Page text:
X-Linked Hearing Loss: Two Gene Mutation Examples Provide Generalizable Implications for Clinical Care Purpose To describe the inheritance patterns and auditory phenotype features of 3 Canadian families with mutations in 2 X-linked “deafness” genes (DFNX). Method Audiological, medical, and family histories were collected and family members interviewed to compare hearing thresholds and case histories between cases with mutations in SMPX versus ... Research Article
Research Article  |   June 01, 2014
X-Linked Hearing Loss: Two Gene Mutation Examples Provide Generalizable Implications for Clinical Care
 
Author Affiliations & Notes
  • Susan G. Stanton
    Western University, Ontario, Canada
  • Anne Griffin
    Memorial University of Newfoundland, Canada
  • Tracy L. Stockley
    Hospital for Sick Children, Toronto, Ontario, Canada, and University of Toronto, Ontario, Canada
  • Christine Brown
    Western University, Ontario, Canada
  • Terry-Lynn Young
    Memorial University of Newfoundland, Canada
  • Tammy Benteau
    Memorial University of Newfoundland, Canada
  • Nelly Abdelfatah
    Memorial University of Newfoundland, Canada
  • Disclosure: The authors have declared that no competing interests existed at the time of publication.
    Disclosure: The authors have declared that no competing interests existed at the time of publication.×
  • Correspondence to Susan G. Stanton: stanton@nca.uwo.ca
  • Tracy L. Stockley is currently at the University Health Network, Toronto, Ontario, Canada.
    Tracy L. Stockley is currently at the University Health Network, Toronto, Ontario, Canada.×
  • Editor: Larry Humes
    Editor: Larry Humes×
Article Information
Hearing Disorders / Special Populations / Genetic & Congenital Disorders / Research Articles
Research Article   |   June 01, 2014
X-Linked Hearing Loss: Two Gene Mutation Examples Provide Generalizable Implications for Clinical Care
American Journal of Audiology, June 2014, Vol. 23, 190-200. doi:10.1044/2014_AJA-13-0040
History: Received August 9, 2013 , Revised January 22, 2014 , Accepted February 21, 2014
 
American Journal of Audiology, June 2014, Vol. 23, 190-200. doi:10.1044/2014_AJA-13-0040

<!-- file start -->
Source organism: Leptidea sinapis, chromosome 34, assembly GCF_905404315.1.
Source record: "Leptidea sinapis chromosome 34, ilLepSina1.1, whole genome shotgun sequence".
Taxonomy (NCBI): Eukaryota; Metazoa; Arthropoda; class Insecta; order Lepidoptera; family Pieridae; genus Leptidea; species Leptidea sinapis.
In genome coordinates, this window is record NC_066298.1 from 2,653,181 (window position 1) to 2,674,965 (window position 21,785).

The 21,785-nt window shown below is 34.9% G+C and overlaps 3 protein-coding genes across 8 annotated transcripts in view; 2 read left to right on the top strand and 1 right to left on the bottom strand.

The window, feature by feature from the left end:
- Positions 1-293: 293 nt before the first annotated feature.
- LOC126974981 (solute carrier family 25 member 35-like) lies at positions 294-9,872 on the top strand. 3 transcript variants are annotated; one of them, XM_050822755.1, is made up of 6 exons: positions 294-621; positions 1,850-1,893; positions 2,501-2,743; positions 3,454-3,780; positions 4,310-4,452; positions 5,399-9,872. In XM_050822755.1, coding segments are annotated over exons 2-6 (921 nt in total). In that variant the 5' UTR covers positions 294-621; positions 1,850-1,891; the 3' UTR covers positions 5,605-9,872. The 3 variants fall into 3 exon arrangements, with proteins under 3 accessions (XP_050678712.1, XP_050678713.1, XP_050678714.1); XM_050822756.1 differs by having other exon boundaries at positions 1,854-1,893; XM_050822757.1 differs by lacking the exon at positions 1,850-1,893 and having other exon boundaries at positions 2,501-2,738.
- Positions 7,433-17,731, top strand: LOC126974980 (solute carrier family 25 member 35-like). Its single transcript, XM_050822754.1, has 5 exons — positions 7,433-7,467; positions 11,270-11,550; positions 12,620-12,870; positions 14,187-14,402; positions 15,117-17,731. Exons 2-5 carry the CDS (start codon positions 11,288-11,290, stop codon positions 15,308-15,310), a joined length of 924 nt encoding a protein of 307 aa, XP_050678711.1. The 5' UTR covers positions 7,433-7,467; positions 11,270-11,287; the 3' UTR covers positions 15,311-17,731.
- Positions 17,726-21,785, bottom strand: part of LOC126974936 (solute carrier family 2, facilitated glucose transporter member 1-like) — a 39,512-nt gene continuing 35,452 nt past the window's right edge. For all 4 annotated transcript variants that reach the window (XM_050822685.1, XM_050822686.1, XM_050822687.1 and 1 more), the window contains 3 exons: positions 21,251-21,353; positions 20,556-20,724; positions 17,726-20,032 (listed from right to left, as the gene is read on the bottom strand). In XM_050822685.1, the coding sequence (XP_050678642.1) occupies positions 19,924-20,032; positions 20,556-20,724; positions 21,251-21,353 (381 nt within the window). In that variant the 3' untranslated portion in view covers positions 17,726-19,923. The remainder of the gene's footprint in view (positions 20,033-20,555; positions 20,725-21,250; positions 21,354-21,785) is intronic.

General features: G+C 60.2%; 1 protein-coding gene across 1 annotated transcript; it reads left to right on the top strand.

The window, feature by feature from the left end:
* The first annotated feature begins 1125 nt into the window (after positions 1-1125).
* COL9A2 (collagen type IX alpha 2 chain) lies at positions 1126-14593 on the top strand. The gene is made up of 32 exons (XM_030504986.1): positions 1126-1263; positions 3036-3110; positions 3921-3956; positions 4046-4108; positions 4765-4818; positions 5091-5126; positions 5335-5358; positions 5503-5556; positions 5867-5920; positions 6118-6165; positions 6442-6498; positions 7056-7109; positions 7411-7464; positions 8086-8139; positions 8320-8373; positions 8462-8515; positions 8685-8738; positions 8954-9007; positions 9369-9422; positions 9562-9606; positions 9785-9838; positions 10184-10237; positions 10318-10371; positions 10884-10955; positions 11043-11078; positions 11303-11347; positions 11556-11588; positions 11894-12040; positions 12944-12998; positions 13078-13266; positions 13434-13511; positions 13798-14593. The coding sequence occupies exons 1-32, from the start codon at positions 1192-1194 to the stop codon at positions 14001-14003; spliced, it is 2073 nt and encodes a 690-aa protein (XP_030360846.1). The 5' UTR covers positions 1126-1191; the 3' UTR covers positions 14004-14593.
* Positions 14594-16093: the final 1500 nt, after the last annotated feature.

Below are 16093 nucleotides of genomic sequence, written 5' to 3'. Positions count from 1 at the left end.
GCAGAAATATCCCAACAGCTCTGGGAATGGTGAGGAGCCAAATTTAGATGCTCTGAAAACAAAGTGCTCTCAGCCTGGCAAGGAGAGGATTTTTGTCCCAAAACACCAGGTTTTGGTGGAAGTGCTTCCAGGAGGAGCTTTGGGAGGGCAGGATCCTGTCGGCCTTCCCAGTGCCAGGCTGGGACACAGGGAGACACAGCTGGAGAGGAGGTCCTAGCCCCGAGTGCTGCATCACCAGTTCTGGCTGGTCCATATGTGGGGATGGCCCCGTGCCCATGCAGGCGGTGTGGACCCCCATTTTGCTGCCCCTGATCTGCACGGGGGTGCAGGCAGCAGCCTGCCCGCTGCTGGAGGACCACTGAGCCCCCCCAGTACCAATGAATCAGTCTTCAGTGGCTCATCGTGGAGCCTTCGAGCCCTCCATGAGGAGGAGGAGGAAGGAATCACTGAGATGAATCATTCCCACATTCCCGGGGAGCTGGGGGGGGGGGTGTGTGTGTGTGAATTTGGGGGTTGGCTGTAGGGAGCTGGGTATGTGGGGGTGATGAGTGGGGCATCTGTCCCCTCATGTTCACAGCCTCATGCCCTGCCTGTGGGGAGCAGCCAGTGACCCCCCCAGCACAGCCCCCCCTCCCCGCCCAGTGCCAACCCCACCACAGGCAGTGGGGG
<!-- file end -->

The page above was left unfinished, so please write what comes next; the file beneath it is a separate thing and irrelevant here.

History: Received August 9, 2013; Revised January 22, 2014; Accepted February 21, 2014
Web of Science® Times Cited: 4

Purpose To describe the inheritance patterns and auditory phenotype features of 3 Canadian families with mutations in 2 X-linked “deafness” genes (DFNX).

Method Audiological, medical, and family histories were collected and family members interviewed to compare hearing thresholds and case histories between cases with mutations in SMPX versus POU3F4.

Results The family pedigrees reveal characteristic X-linked inheritance patterns. Phenotypic features associated with the SMPX (DFNX4) mutation include early onset in males with rapid progression from mild and flat to sloping sensorineural loss, with highly variable onset and hearing loss severity in females. In contrast, phenotypic features associated with the POU3F4 (DFNX2) mutation are characterized by an early onset, mixed hearing loss with fluctuation in males, and a normal hearing phenotype reported for females.

Conclusions The study shows how this unique inheritance pattern and both gender and mutation-specific phenotype variations can alert audiologists to the presence of X-linked genetic etiologies in their clinical practice. By incorporating this knowledge into clinical decision making, audiologists can facilitate the early identification of X-linked hearing loss and contribute to the effective team management of affected families.

Acknowledgments
This research was supported by the Hearing Foundation of Canada Grant R4183A01 to Susan G. Stanton and Tracy L. Stockley; Canadian Foundation for Innovation (New Investigator Award 9384; Leaders Opportunity Fund 13120) and Genome Canada (Atlantic Medical Genetics and Genomics Initiative) to Terry-Lynn Young; and the CIHR-Regional Partnership Program Fellowship (207716/207696) to Nelly Abdelfatah. We gratefully acknowledge support from the National Centre for Audiology, Western University, and financial support from the Janeway Children's Hospital Foundation.
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